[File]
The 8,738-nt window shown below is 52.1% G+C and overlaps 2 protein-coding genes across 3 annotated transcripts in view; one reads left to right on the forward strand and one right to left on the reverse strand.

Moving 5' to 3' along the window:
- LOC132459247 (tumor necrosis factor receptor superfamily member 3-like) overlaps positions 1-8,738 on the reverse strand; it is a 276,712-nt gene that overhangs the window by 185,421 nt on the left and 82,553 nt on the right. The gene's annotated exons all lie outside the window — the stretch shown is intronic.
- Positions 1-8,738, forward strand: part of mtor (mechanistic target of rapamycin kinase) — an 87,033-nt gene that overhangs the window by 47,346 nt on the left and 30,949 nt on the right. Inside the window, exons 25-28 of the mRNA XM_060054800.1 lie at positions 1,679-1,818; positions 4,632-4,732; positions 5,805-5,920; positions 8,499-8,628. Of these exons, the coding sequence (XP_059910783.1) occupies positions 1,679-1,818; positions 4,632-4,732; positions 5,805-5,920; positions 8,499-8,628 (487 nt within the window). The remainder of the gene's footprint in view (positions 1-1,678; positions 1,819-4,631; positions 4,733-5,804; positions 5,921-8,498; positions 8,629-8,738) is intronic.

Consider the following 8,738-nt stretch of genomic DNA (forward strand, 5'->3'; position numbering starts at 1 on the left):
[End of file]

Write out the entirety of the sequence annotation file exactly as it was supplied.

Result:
The 8,738-nt window shown below is 52.1% G+C and overlaps 2 protein-coding genes across 3 annotated transcripts in view; one reads left to right on the forward strand and one right to left on the reverse strand.

Moving 5' to 3' along the window:
- LOC132459247 (tumor necrosis factor receptor superfamily member 3-like) overlaps positions 1-8,738 on the reverse strand; it is a 276,712-nt gene that overhangs the window by 185,421 nt on the left and 82,553 nt on the right. The gene's annotated exons all lie outside the window — the stretch shown is intronic.
- Positions 1-8,738, forward strand: part of mtor (mechanistic target of rapamycin kinase) — an 87,033-nt gene that overhangs the window by 47,346 nt on the left and 30,949 nt on the right. Inside the window, exons 25-28 of the mRNA XM_060054800.1 lie at positions 1,679-1,818; positions 4,632-4,732; positions 5,805-5,920; positions 8,499-8,628. Of these exons, the coding sequence (XP_059910783.1) occupies positions 1,679-1,818; positions 4,632-4,732; positions 5,805-5,920; positions 8,499-8,628 (487 nt within the window). The remainder of the gene's footprint in view (positions 1-1,678; positions 1,819-4,631; positions 4,733-5,804; positions 5,921-8,498; positions 8,629-8,738) is intronic.

Consider the following 8,738-nt stretch of genomic DNA (forward strand, 5'->3'; position numbering starts at 1 on the left):